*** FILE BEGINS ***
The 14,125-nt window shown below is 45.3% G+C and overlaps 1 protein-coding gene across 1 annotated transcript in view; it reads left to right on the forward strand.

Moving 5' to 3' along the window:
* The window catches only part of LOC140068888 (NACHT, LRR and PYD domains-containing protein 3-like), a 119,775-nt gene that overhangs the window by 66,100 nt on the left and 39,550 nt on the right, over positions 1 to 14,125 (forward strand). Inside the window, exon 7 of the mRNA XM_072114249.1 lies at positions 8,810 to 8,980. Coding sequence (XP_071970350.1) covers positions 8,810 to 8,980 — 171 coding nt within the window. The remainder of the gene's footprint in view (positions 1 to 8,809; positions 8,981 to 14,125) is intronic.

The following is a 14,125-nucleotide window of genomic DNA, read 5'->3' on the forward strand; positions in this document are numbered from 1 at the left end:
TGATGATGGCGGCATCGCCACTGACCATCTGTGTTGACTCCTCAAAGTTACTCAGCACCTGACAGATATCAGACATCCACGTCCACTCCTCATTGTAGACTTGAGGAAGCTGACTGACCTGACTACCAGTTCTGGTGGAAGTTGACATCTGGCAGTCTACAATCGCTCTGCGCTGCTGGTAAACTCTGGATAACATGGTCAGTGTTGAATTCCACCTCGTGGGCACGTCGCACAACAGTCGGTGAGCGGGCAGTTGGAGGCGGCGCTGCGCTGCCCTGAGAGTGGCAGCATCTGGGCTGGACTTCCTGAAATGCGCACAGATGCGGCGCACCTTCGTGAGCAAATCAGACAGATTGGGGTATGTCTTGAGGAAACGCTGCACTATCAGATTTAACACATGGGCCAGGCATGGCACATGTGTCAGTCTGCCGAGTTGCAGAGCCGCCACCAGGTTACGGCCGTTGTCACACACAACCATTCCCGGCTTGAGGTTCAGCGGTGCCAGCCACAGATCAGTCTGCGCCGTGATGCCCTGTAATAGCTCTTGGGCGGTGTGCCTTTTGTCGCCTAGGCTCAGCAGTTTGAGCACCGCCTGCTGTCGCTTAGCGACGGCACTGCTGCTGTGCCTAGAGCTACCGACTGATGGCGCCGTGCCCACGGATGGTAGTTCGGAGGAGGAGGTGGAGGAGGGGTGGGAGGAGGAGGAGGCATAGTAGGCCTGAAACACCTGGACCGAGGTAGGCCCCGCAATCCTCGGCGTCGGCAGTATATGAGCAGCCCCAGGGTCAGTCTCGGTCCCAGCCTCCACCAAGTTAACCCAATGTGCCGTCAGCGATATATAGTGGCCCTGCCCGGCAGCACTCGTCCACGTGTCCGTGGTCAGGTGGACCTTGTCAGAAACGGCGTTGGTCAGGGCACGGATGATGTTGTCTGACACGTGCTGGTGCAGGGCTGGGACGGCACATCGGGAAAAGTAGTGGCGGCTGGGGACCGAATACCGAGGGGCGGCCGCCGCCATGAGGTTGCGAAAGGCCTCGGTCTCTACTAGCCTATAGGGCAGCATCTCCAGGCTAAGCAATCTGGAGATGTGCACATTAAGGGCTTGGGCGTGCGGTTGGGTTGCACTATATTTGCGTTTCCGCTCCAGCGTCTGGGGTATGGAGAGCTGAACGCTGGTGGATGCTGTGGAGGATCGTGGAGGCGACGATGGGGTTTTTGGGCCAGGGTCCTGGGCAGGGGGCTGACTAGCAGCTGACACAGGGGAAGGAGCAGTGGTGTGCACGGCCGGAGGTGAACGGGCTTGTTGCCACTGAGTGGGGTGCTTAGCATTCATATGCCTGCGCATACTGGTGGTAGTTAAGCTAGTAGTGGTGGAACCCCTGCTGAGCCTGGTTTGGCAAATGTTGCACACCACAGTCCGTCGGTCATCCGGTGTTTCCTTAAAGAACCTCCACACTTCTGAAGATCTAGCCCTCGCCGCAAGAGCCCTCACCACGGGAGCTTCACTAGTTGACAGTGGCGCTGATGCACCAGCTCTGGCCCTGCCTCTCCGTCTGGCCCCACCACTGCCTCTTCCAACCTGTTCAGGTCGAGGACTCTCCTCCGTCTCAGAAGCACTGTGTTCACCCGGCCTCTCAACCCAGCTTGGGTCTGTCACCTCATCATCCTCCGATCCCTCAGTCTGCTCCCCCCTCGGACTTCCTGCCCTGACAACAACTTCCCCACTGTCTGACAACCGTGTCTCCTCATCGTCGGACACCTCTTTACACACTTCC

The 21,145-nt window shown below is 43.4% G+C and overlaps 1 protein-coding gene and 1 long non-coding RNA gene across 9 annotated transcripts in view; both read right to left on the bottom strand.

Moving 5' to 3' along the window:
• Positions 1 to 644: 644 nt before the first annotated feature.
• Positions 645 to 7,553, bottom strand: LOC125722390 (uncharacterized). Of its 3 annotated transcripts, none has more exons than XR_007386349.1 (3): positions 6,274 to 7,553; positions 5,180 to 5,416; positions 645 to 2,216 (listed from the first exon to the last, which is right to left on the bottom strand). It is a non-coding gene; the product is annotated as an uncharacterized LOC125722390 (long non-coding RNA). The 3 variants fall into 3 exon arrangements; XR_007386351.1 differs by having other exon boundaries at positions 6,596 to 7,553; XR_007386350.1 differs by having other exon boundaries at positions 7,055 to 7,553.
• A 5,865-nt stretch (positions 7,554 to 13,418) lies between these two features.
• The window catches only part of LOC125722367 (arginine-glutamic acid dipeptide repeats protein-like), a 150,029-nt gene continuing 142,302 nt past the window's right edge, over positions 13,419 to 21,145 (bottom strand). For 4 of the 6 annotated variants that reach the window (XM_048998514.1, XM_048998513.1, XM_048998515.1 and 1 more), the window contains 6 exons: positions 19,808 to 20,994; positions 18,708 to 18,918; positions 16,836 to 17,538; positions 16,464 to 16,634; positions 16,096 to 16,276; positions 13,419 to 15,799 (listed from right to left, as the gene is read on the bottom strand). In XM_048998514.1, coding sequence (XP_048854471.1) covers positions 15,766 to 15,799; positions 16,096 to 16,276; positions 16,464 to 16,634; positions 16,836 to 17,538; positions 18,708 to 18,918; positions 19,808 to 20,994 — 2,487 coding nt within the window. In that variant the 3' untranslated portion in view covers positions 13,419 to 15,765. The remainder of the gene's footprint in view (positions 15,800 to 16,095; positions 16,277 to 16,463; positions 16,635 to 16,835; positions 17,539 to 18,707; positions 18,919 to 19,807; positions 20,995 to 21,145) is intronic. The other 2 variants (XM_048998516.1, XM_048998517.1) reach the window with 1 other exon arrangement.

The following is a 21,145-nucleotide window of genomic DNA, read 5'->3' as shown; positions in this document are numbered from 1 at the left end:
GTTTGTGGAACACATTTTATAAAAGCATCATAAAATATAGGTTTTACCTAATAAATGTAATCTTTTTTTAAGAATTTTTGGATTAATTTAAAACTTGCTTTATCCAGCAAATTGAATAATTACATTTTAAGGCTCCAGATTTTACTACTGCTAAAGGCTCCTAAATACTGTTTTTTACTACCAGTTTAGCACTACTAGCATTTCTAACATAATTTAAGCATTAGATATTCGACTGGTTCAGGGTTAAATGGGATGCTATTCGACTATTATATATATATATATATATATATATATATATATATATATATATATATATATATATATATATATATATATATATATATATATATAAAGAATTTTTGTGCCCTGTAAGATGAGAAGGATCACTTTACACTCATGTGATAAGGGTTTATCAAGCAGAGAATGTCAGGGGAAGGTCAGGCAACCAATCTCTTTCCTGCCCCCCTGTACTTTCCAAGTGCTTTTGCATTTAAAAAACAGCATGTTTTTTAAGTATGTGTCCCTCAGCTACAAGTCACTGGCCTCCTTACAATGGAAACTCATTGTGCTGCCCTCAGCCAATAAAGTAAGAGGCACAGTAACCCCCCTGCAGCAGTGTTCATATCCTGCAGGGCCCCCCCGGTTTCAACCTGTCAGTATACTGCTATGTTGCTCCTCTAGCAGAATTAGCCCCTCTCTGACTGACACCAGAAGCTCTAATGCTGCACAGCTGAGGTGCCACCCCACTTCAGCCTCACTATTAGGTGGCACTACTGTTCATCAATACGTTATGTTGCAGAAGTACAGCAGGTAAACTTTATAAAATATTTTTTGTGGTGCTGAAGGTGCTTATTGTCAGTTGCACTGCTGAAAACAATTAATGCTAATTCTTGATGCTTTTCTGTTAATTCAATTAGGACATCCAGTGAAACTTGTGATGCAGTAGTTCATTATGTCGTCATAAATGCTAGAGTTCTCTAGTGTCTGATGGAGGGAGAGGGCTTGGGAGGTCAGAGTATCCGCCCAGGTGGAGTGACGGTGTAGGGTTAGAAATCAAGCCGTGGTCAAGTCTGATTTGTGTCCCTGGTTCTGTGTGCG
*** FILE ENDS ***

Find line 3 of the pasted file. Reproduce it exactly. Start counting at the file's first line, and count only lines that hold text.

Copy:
* The window catches only part of LOC140068888 (NACHT, LRR and PYD domains-containing protein 3-like), a 119,775-nt gene that overhangs the window by 66,100 nt on the left and 39,550 nt on the right, over positions 1 to 14,125 (forward strand). Inside the window, exon 7 of the mRNA XM_072114249.1 lies at positions 8,810 to 8,980. Coding sequence (XP_071970350.1) covers positions 8,810 to 8,980 — 171 coding nt within the window. The remainder of the gene's footprint in view (positions 1 to 8,809; positions 8,981 to 14,125) is intronic.